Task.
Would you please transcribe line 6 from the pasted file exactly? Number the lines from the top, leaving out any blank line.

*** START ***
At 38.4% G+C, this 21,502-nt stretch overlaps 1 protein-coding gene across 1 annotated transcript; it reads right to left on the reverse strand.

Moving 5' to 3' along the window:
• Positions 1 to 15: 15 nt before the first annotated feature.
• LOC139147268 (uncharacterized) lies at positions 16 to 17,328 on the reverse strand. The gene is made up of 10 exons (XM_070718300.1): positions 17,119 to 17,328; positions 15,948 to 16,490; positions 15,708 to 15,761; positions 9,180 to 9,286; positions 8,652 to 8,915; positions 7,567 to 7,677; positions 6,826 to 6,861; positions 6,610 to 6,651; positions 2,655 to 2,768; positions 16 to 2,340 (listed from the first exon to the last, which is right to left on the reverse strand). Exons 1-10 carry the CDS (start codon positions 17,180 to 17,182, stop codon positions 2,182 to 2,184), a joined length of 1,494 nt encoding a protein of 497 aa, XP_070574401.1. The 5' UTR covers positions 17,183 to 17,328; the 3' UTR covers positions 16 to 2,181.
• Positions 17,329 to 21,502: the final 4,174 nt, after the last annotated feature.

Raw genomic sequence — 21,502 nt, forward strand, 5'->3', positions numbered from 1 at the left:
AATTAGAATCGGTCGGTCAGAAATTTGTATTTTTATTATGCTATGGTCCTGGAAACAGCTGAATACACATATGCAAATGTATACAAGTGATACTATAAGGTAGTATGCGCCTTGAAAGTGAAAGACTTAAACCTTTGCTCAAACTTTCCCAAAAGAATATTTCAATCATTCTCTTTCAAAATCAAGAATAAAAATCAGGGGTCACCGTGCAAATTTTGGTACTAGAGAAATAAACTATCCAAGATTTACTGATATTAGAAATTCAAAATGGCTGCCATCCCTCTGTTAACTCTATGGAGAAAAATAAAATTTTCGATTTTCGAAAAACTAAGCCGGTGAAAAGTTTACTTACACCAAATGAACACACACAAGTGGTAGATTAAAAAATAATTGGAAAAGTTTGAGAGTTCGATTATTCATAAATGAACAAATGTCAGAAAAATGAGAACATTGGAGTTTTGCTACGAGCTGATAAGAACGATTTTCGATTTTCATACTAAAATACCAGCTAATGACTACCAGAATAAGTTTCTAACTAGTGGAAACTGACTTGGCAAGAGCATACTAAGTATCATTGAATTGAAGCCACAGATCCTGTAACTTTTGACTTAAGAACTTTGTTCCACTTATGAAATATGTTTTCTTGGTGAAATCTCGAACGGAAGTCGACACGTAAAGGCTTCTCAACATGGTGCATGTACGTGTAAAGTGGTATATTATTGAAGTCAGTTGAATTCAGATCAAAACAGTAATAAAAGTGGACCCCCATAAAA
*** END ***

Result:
Raw genomic sequence — 21,502 nt, forward strand, 5'->3', positions numbered from 1 at the left: